4.1 Incorporate P2 Questions

Practising paper 2 questions after you gain the broad concepts should become a top priority. After all, the paper 2 exam is 50% of your Chemistry grade in 2021.

These paper 2 questions are difficult before having a strong conceptual understanding of the topics in chemistry. Therefore, I'd strongly suggest gradually integrating them into your revision sessions. However, I wouldn't till your understanding is perfect or you'll never end up doing them.

For example, when studying Kinetics for the first time, there were big holes in my understanding so it was pointless to do p2 questions. However, after doing the recall questions and the active blurting a second time, I had a stronger grasp of the concepts so I tried out 7-10 questions. The third time I was even more confident so I did 25 paper 2 questions. Over time, I replaced practising the previously made recall questions with these past paper questions.

This gradual approach to practise the paper 2 questions meant I didn't ignore the conceptual understandings nor the importance of past paper questions.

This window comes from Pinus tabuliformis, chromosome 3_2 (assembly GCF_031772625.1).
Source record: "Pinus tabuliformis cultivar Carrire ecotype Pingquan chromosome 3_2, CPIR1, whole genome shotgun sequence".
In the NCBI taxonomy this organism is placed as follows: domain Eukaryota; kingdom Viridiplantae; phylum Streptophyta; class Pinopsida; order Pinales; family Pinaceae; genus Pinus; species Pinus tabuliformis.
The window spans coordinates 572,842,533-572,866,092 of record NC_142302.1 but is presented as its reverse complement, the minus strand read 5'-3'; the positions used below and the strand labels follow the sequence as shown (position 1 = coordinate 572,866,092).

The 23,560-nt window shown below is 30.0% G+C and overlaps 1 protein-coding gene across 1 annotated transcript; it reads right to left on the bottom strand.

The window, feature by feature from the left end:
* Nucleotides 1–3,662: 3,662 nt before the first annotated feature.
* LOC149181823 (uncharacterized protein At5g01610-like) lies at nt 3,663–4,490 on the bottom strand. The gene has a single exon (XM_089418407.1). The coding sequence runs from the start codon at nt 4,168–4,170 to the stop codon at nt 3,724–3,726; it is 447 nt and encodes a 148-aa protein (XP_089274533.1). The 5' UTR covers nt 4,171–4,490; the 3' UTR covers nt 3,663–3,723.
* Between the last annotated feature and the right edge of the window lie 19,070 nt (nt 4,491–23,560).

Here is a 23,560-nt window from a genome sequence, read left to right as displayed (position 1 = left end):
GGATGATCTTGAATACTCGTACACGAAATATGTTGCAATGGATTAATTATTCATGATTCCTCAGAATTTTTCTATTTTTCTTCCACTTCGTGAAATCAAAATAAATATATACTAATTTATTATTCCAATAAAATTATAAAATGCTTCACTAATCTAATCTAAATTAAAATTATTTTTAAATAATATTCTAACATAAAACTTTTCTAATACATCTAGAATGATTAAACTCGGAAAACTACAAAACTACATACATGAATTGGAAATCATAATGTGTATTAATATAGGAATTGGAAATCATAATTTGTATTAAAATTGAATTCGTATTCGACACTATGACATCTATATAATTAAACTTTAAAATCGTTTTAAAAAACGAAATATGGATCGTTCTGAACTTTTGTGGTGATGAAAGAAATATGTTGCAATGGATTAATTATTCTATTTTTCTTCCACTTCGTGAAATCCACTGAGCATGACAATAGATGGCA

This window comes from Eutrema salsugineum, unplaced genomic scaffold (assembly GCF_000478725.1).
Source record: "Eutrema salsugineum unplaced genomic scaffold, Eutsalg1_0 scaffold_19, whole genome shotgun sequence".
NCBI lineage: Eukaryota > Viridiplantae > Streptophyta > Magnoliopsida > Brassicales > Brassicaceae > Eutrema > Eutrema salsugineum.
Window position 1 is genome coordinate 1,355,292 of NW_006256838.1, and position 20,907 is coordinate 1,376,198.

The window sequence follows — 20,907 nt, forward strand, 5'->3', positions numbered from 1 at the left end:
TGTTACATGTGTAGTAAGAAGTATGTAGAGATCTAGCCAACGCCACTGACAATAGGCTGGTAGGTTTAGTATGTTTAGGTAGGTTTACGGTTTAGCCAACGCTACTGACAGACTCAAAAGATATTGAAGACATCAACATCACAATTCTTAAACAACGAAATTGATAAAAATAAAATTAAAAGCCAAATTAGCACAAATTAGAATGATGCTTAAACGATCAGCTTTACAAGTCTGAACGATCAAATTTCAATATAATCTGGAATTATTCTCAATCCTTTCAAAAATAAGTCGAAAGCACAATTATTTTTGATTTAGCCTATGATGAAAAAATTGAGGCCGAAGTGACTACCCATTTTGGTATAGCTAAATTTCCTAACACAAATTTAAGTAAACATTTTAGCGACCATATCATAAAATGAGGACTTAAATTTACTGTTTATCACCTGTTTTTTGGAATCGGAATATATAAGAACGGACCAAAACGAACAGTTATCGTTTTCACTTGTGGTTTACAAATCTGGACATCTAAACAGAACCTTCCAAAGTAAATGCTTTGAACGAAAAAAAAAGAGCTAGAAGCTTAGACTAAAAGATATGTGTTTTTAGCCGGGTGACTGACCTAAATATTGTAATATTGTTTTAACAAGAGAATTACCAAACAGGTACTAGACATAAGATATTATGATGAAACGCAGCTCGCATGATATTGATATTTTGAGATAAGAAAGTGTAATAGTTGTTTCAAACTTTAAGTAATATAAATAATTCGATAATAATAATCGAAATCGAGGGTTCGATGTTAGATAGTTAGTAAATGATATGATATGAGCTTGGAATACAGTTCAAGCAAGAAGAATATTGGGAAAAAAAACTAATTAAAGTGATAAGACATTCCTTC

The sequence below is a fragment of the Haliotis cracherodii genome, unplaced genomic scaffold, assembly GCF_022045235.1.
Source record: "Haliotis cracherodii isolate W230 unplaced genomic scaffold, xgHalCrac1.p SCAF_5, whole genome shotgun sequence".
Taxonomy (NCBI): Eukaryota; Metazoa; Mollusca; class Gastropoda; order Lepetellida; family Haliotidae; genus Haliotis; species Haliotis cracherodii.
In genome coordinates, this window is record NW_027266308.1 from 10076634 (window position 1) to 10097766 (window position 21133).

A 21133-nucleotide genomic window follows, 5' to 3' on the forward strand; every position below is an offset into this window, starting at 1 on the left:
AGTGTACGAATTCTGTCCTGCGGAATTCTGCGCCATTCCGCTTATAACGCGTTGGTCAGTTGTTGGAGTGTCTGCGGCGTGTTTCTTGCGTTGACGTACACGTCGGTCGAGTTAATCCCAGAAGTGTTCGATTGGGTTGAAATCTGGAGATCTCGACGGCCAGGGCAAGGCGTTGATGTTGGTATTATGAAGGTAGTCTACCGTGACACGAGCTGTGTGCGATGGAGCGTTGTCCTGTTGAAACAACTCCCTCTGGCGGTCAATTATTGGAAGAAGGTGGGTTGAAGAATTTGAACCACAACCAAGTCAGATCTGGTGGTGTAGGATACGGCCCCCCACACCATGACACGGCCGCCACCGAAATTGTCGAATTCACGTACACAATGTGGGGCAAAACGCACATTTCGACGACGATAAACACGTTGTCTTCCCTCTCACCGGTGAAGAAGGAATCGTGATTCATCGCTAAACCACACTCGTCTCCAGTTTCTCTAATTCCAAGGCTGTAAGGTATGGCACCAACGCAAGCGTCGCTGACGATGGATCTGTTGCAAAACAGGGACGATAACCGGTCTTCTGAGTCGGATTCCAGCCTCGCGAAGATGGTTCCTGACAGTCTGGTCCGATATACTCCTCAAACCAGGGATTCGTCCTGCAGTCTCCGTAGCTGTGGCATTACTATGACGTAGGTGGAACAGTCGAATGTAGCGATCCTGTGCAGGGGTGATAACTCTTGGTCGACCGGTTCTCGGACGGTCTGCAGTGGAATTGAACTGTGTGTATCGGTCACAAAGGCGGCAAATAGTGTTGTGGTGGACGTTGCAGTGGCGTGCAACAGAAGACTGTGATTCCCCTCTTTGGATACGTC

4.2 Space Your Revision Out

Spaced repetition is a technique that has been heavily researched but it is very effective for topics in chemistry, which you need to study multiple times. Reviewing topical information and calculations in time intervals is vital when you couple it with the recall questions and active blurting practises.

Allow yourself to forget what you learn so your brain has to work harder to recall it. The more your brain has to "work" to remember the content, the better you will retain.

For example, if you had a week left for a class test, you should do around x3 small revision sessions for that topic spaced it out in the week. Learn the content through the first three steps mentioned above.


Final Words

I remember getting impatient with myself when I got questions wrong or struggled with topics after studying for hours but persistence is crucial. It is completely okay if you haven't memorised every point on the syllabus guide because that can wait till you're closer to the exam. If you can't do a particular question, then you can practise that calculation or that knowledge point in the next revision session. It's a slow process so please be patient. Follow the 5 steps above, integrate these key study techniques into your revision and you can also jump from a 5 to a 7 in IB Chemistry.